Action

During this stage, you put your behavior change plan into motion. You are learning how to manage the needed changes in your routine and lifestyle, and you work to make these changes become part of your routine. You are also learning about what strategies you can use to effectively overcome the obstacles that may be preventing you from making positive behavior gains. Also, during this stage, the changed behaviors are becoming a more normalized and part of your routine and life, and you are, hopefully, beginning to see the fruits of your labor.

Example – You have decided on a plan to get more sleep. Maybe you are not watching television as late as you used to, or maybe you were able to find time in the afternoon to schedule a nap.

Maintenance

By now, your changed behavior feels like a more natural part of your life, and you may not even be giving it much thought. However, you need to make sure that you continue with the positive behavior changes. You may take a step back from time to time, this is normal, but it is important for you to get back on track and return to your new behaviors, so these behaviors can remain a normal part of your life.

Example – Now that you have been getting enough sleep and are consistently able to get adequate rest, you find you have more energy. However, sometimes you notice that for a couple of nights in a row you have watched an extra hour of television before bed. When you realize this is happening, you make an effort to get back to going to bed at an earlier time every night, so you reinforce your healthy habit and do not support an unhealthy habit.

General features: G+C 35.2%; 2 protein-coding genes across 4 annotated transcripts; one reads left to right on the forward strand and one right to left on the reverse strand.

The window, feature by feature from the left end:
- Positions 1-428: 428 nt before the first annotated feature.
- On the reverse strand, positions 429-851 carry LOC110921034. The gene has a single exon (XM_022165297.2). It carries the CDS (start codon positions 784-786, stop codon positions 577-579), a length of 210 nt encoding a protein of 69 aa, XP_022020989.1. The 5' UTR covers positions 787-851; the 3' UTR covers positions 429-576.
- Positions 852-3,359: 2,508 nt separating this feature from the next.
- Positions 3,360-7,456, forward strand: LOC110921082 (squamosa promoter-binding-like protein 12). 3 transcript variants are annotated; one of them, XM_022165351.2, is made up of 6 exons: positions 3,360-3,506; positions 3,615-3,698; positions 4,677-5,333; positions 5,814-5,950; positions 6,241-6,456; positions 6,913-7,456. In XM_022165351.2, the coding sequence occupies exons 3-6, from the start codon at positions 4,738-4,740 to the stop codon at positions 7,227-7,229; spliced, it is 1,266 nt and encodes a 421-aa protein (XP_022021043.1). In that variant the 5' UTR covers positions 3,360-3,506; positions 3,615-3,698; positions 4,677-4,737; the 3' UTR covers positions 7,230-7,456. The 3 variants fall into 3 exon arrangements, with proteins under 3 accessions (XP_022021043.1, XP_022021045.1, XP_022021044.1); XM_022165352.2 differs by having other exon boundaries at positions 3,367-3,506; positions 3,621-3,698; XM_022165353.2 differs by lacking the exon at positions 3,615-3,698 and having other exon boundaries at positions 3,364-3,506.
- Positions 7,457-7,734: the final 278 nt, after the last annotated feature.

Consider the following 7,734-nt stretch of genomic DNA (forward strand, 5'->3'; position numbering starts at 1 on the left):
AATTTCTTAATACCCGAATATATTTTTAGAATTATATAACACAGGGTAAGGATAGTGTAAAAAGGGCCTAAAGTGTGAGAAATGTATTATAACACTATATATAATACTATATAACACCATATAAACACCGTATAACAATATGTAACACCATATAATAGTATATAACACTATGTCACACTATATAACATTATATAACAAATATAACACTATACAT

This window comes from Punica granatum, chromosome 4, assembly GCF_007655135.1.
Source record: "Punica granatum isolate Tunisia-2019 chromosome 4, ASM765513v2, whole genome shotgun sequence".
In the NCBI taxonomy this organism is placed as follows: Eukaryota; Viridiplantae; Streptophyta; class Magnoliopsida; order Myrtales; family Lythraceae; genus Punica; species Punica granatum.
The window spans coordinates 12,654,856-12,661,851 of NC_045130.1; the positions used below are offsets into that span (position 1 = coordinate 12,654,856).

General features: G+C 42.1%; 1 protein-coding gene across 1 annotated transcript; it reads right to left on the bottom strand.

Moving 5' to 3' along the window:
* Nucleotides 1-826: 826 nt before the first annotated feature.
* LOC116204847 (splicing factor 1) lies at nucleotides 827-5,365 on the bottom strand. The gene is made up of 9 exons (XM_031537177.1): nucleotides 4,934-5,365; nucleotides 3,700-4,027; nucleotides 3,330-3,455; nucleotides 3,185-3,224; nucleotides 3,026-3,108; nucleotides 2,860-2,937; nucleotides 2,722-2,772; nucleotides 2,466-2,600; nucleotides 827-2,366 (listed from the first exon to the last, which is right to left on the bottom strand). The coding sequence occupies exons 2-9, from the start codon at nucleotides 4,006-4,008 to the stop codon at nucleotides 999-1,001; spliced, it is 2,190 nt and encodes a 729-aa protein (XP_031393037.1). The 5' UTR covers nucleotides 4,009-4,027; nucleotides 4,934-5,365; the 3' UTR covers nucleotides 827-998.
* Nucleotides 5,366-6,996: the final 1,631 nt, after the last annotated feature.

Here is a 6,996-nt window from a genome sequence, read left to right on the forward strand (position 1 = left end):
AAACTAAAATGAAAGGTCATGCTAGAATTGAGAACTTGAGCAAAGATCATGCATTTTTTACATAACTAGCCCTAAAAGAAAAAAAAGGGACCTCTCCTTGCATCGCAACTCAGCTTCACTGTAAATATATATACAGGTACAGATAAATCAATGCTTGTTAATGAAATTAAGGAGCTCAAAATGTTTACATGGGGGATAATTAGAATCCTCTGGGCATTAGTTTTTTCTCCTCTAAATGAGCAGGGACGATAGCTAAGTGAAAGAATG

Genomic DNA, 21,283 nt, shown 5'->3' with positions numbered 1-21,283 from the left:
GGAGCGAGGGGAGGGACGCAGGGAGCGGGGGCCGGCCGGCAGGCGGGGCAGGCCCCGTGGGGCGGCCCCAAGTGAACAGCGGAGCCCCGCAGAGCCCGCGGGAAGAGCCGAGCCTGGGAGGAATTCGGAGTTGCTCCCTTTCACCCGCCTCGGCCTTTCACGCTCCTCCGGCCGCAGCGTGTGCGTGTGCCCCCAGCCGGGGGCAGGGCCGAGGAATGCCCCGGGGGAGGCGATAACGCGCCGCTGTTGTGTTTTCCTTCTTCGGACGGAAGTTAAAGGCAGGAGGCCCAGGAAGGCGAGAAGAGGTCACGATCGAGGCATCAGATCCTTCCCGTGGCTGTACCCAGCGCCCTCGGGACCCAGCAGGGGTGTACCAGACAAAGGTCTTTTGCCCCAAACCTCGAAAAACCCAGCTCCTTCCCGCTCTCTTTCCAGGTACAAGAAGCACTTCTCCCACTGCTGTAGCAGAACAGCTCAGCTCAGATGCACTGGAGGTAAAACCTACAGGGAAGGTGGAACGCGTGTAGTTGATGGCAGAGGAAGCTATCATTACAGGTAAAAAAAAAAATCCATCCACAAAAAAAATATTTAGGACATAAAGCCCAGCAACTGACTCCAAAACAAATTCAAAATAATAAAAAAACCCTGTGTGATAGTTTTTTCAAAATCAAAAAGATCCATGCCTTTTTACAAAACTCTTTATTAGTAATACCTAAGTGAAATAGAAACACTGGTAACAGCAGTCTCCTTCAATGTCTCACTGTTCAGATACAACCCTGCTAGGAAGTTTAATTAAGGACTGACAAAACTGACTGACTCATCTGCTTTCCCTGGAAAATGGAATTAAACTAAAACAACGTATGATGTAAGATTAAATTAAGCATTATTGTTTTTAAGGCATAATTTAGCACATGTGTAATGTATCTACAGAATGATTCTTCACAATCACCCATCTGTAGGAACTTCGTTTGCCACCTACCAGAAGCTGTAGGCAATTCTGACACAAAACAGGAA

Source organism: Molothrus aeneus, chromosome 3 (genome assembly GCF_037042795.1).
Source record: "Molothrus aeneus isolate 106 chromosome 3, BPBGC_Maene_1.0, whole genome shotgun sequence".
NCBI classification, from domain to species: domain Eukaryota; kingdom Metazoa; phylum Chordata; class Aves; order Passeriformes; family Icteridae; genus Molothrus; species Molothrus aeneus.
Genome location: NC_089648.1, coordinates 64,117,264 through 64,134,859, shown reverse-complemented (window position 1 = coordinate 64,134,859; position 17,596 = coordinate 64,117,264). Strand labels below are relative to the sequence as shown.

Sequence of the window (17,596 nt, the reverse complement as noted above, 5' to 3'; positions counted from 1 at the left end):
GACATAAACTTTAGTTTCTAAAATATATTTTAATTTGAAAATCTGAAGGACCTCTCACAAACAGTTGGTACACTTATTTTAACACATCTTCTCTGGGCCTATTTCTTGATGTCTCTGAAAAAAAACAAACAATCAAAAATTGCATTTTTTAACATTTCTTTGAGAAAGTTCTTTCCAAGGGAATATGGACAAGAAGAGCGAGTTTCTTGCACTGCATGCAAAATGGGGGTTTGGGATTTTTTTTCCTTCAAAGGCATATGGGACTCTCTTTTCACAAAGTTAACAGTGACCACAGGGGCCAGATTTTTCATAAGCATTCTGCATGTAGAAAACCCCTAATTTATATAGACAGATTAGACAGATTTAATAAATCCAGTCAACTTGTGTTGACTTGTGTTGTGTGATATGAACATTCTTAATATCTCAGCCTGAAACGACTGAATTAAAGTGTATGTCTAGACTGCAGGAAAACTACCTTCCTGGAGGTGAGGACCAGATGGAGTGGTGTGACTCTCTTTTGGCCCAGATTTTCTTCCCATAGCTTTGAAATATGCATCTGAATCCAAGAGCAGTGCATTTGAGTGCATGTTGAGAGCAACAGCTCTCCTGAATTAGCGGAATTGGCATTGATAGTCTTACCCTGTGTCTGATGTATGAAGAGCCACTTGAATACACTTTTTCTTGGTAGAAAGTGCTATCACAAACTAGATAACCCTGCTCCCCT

Remember, breaking bad habits and making new ones can be very challenging. It is important to be patient with yourself and avoid becoming frustrated. Sometimes, mental health challenges can also get in the way of healthy habit development. If you feel like you may be experiencing some mental health concerns, be sure to meet with your healthcare professional so you can address any underlying challenges.

References

National Institute of Diabetes and Digestive and Kidney Diseases. (2020, November). Changing your habits for better health. https://www.niddk.nih.gov/health-information/diet-nutrition/changing-habits-better-health